Monday, December 01, 2008

In which Luck plays a large part

So, this last weekend was a second chance at an elk hunt. The plan for this one was significantly dependent upon snow. The proclamation from the Game and Fish Department notes with respect to the hunting unit I had a tag for something to the effect of "Unit X features small and scattered populations of elk". In other words, don't just expect to find them anywhere. However, past experience has shown that a good snow or three will push elk off a big chunk of (legally) inaccessible property to the heads of some big canyons and a couple of large burns and to places where a fellow can get to them.

Unfortunately, our fall has turned out warm and dry, with only one snow on the mountains in question and that falling in the last week. Nonetheless, you have to get out there to get to them, so I set out early on Saturday morning. I met up with an Atomic Nerd (who'd also drawn a tag) and we embarked upon the A plan for the day, which involved heading up a shallow draw before the morning thermals started in order to glass a big canyon. No tracks in the snow, apart from a coyote or two, a deer, and a few rabbits. Most the way up, we met a couple of guys coming down. A brief conversation imparted that they had been to the top, hadn't seen any elk, and that there wasn't enough snow. One of the other hunters volunteered that a couple of years ago he'd been up at the top of the canyon and seen a whole bunch of elk, but there was about a foot more snow on the ground then. Well, hell. Me, too, buddy. Thwarted, and with one of us suffering from a bit of food poisoning ("a bit of food poisoning" is probably akin to "a bit pregnant" from the prospect of the sufferer) we headed down the hill to figure something else out.

Driving a loop along a couple of ridges revealed a few elk tracks, but not a whole lot of encouragement. Given the short time to hunt, I headed out on my own the afternoon to try to figure something else out. I ended up walking a fence line, looking for tracks and generally trying to get to a quiet place an elk might bed. I found a bit of sign, mostly from the day before. Finding where four elk had taken a walk that morning, I followed:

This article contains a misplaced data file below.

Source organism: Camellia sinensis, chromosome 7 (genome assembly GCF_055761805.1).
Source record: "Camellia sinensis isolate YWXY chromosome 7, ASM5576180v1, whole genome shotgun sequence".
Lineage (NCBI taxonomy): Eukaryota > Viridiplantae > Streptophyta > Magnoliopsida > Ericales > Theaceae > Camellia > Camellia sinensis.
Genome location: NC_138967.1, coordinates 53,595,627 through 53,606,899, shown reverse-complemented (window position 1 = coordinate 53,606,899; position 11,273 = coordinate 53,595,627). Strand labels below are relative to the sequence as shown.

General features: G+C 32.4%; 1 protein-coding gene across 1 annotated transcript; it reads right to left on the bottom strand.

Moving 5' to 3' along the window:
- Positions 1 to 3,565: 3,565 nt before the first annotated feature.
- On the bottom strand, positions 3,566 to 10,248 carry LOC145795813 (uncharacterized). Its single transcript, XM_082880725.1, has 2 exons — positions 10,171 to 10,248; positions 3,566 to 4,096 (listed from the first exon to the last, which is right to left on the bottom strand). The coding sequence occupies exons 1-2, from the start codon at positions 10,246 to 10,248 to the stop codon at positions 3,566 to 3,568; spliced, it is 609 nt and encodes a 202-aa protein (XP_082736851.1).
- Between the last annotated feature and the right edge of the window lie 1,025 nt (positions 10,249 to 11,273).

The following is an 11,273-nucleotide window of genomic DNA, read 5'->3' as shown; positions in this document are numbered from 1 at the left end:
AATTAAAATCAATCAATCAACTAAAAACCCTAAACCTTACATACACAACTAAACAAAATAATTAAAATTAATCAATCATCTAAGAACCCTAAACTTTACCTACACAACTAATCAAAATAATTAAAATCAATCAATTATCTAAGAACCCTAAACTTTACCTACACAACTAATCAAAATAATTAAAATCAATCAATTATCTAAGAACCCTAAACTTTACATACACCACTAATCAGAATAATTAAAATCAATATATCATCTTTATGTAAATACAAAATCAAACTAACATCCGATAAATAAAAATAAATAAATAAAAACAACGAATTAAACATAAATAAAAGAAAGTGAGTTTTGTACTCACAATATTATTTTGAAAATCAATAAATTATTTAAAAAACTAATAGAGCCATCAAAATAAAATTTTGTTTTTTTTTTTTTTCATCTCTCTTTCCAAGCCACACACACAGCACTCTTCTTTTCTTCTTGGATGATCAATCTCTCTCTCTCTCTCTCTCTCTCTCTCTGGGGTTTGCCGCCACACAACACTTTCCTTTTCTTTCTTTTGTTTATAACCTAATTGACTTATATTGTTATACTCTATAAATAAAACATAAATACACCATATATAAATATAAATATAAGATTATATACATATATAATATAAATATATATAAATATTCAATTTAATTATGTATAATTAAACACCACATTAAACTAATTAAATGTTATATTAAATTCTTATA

They wandered about a ridge top a bit, then headed back into private property and out of reach.

Well, crud.

I began to find a finger off the ridge to head down to a nearby road, hoping to find an elk or two bedded in the spruce along the spine of the slope. Before I had gone far, though, I heard a cow chirp off over the edge of the ridge, in a little bowl below a meadow (in the private stuff). I paused and listened, soon hearing another call. I headed back up to the ridge and the fenceline, then down that line into the edge of a bowl. Soon I could hear the elk moving below me, the amount of calling and commotion in the quiet cold mountain air indicating a decent-sized bunch. Although it was now late afternoon, the wind was fair for my purposes, blowing up the slope and keeping my scent above the elk. The rapid cooling as the sun headed down would change that, though, and I waited and hoped the elk would come down into legal territory before they winded me. A chilly bit later, I saw a couple of cows pass through a gap in the trees at the bottom of the draw below the bowl. Soon, I had five cows on a slope across from me and, very shortly after that, one was down and this winter's meat was assured, if not yet quite in hand.

Better still, by the time I got to her I discovered that, rather than being a half mile above the road as I thought, the curve of the ridgetop had brought me (and the elk) back within sight of it. A brisk forty minute walk brought me to my truck and a phone call garnered some welcome help. I drove back up to near the cow and filled and fired up a lantern, got on my headlamp and proceeded with field dressing. About the time the insides were out the cavalry arrived and skinning and all the rest went quickly. Meat now in hand and Sunday was spent turning it into little white packages.

I don't mind hard hunts and the odds weren't looking to good for this one, but I'll never look a gift elk in the mouth.

Update: a much more amusing account of the hunt in which Stingray channels Pat McManus can be found here.


Chas S. Clifton said...

Luck ... and being out there in the cold and the failing light!

Good for you guys.

Mike Spies said...

Outstanding! You have to stay out in the woods to score. Can't win of you don't play.

Last elk I shot run about 75 yards down a hill and died next to a fence. On the other side of the fence was a cutbank, and a road! I'll take it! Backed up the truck, opened the fence, loaded elk, repaired fence and back to camp.

Sometimes the magic works.

mdmnm said...

Chas- thanks!

Mike- Wow, can't beat loading an elk directly into the truck. I haven't quite gotten there yet, but right above the road will always work for me!

Anonymous said...

I really think you truly appreciate the elk. Animals taken are gifts.